To properly troubleshoot certain situations, it can be useful to trace which system calls syslog-ng PE performs. How this is performed depends on the platform running syslog-ng PE. In general, note the following points:
When syslog-ng PE is started, a supervisor process might stay in the foreground, while the actual syslog-ng daemon goes to the background. Always trace the background process.
Apart from the system calls, the time between two system calls can be important as well. Make sure that your tracing tool records the time information as well. For details on how to do that, refer to the manual page of your specific tool (for example, strace on Linux, or truss on Solaris and BSD).
Run your tracing tool in verbose mode, and if possible, set it to print long output strings, so the messages are not truncated.
When using strace, also record the output of lsof to see which files are accessed.
The following are examples for tracing system calls of syslog-ng on some platforms. The output is saved into the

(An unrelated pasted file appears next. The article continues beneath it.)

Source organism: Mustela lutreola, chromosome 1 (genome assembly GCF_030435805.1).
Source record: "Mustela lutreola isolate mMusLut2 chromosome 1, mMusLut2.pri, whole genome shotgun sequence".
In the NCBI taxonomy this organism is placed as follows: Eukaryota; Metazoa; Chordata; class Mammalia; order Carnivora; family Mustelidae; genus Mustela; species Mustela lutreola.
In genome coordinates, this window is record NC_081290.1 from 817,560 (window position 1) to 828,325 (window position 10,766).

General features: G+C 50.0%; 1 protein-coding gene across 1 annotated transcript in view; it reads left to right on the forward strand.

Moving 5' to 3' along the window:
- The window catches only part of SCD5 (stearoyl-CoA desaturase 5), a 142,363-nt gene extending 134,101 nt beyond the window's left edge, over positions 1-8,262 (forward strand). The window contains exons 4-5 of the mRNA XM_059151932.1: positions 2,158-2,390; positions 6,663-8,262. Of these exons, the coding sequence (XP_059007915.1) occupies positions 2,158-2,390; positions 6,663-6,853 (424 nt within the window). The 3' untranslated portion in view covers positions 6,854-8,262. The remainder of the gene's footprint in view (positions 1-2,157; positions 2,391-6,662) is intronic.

/tmp/syslog-ng-trace.txt file, sufficed with the PID of the related syslog-ng process.The path of the syslog-ng binary assumes that you have installed syslog-ng PE from the official syslog-ng PE binaries available at the BalaBit website — native distribution-specific packages may use different paths.
Linux: strace -o /tmp/trace.txt -s256 -ff -ttT /opt/syslog-ng/sbin/syslog-ng -f /opt/syslog-ng/etc/syslog-ng.conf -Fdv
HP-UX: tusc -f -o /tmp/syslog-ng-trace.txt -T /opt/syslog-ng/sbin/syslog-ng
IBM AIX and Solaris: truss -f -o /tmp/syslog-ng-trace.txt -r all -w all -u libc:: /opt/syslog-ng/sbin/syslog-ng -d -d -d
To execute these commands on an already running syslog-ng PE process, use the
To avoid problems, always use the init scripts to stop syslog-ng (/etc/init.d/syslog-ng stop), instead of using the kill command. This is especially true on Solaris and HP-UX systems, here use /etc/init.d/syslog stop.
If you need help, want to open a support ticket, or report a bug, we recommend using the syslog-debun tool to collect information about your environment and syslog-ng PE version. For details, see syslog-debun(1). For support, contact our Support Team.
When you change the configuration of a syslog-ng PE host that uses disk-based buffering (also called disk queue), syslog-ng PE may start new disk buffer files for the destinations that you have changed. In such case, syslog-ng PE abandons the old disk queue files. If there were unsent log messages in the disk queue files, these messages remain in the disk queue files, and will not be sent to the destinations.
To find, examine, and flush the log messages from such orphaned disk queue files, see the Sending out messages stuck in syslog-ng disk queue files tutorial.